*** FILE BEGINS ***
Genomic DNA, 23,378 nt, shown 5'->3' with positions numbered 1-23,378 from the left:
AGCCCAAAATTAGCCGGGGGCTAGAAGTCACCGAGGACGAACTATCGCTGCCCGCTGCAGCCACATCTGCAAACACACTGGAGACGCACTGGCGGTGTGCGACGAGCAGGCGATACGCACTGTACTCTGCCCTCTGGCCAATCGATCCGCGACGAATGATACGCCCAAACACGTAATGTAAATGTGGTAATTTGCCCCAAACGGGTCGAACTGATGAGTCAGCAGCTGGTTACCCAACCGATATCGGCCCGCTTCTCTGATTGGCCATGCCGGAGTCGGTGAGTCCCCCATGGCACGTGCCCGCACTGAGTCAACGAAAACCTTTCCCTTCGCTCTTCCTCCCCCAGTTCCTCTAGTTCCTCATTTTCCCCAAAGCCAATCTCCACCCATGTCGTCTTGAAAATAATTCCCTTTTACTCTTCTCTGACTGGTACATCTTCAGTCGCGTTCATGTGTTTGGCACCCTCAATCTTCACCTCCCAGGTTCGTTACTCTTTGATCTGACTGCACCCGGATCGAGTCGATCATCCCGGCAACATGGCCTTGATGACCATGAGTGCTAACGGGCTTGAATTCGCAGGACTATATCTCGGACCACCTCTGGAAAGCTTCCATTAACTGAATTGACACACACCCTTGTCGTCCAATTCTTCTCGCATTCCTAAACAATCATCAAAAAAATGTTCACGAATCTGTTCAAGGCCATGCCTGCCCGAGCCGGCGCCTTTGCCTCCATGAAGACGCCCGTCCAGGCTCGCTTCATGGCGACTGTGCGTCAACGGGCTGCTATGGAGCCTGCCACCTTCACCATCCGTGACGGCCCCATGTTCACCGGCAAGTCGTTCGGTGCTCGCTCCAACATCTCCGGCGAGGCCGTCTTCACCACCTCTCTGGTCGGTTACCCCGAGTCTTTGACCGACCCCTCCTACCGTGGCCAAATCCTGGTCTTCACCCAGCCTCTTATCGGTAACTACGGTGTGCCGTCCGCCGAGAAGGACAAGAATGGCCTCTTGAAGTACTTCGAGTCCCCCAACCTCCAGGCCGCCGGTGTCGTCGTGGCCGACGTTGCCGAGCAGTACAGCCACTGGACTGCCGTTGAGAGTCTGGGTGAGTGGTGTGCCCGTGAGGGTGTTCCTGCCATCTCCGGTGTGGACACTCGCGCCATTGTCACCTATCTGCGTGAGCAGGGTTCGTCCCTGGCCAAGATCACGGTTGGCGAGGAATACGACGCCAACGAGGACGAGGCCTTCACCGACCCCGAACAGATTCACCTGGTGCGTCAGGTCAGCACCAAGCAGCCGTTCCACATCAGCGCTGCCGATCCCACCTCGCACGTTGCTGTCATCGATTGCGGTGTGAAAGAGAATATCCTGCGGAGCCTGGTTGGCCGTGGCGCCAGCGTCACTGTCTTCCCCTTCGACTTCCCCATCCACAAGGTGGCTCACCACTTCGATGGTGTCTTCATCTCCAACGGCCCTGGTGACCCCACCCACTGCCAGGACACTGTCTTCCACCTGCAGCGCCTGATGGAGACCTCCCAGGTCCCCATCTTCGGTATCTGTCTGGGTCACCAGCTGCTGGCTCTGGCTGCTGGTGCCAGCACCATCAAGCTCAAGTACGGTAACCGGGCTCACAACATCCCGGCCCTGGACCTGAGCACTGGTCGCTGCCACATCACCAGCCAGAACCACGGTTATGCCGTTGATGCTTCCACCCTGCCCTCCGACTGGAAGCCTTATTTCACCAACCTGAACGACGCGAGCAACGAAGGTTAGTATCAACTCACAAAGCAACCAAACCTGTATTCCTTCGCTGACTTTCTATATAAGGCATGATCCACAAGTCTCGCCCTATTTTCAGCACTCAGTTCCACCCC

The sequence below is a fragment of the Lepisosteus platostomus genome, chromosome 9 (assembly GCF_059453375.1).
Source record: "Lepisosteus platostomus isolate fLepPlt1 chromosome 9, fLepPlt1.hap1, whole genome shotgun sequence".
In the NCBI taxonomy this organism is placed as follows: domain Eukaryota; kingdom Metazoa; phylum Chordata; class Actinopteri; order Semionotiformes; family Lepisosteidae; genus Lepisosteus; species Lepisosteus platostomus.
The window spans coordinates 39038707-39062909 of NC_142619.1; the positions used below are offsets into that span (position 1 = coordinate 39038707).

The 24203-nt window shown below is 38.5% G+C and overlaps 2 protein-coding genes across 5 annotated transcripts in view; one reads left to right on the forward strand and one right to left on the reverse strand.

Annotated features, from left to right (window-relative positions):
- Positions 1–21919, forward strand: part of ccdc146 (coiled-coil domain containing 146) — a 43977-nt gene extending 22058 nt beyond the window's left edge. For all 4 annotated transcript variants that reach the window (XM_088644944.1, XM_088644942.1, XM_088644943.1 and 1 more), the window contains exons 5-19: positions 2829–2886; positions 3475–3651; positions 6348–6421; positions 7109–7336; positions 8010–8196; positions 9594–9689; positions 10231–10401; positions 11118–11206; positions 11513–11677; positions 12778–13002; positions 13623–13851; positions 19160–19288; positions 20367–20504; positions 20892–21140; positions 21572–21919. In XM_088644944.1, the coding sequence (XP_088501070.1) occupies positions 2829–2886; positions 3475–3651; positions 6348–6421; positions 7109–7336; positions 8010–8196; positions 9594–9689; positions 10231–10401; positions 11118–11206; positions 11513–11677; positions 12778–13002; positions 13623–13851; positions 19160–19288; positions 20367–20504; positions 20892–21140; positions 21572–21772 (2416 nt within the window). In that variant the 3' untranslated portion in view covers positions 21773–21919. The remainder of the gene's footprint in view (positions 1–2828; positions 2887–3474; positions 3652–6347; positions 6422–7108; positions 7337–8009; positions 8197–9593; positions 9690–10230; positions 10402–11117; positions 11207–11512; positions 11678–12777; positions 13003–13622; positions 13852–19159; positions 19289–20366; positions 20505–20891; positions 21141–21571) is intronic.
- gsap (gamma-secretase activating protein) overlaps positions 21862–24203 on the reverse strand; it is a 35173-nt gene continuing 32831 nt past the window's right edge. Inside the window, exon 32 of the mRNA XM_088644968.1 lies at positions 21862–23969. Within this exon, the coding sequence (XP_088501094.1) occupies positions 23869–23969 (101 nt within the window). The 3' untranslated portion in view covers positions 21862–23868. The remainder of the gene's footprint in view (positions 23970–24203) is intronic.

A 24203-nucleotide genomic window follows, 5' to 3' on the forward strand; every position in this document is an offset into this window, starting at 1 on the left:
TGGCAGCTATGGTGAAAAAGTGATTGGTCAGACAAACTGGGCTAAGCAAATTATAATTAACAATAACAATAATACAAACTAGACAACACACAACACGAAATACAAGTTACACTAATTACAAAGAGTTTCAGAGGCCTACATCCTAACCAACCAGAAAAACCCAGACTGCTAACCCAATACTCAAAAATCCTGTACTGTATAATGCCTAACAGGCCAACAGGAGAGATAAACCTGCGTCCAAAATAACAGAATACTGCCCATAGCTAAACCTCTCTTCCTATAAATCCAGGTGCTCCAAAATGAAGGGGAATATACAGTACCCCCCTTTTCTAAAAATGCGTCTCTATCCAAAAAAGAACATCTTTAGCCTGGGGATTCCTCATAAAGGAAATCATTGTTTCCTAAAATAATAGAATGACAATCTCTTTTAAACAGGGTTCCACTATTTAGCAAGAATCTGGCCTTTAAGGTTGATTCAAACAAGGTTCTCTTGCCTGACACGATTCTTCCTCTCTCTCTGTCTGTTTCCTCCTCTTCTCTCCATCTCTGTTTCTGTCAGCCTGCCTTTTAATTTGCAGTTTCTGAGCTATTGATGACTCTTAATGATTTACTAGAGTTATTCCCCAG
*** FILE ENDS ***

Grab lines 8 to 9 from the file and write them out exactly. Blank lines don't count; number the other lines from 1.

Annotated features, from left to right (window-relative positions):
- Positions 1–21919, forward strand: part of ccdc146 (coiled-coil domain containing 146) — a 43977-nt gene extending 22058 nt beyond the window's left edge. For all 4 annotated transcript variants that reach the window (XM_088644944.1, XM_088644942.1, XM_088644943.1 and 1 more), the window contains exons 5-19: positions 2829–2886; positions 3475–3651; positions 6348–6421; positions 7109–7336; positions 8010–8196; positions 9594–9689; positions 10231–10401; positions 11118–11206; positions 11513–11677; positions 12778–13002; positions 13623–13851; positions 19160–19288; positions 20367–20504; positions 20892–21140; positions 21572–21919. In XM_088644944.1, the coding sequence (XP_088501070.1) occupies positions 2829–2886; positions 3475–3651; positions 6348–6421; positions 7109–7336; positions 8010–8196; positions 9594–9689; positions 10231–10401; positions 11118–11206; positions 11513–11677; positions 12778–13002; positions 13623–13851; positions 19160–19288; positions 20367–20504; positions 20892–21140; positions 21572–21772 (2416 nt within the window). In that variant the 3' untranslated portion in view covers positions 21773–21919. The remainder of the gene's footprint in view (positions 1–2828; positions 2887–3474; positions 3652–6347; positions 6422–7108; positions 7337–8009; positions 8197–9593; positions 9690–10230; positions 10402–11117; positions 11207–11512; positions 11678–12777; positions 13003–13622; positions 13852–19159; positions 19289–20366; positions 20505–20891; positions 21141–21571) is intronic.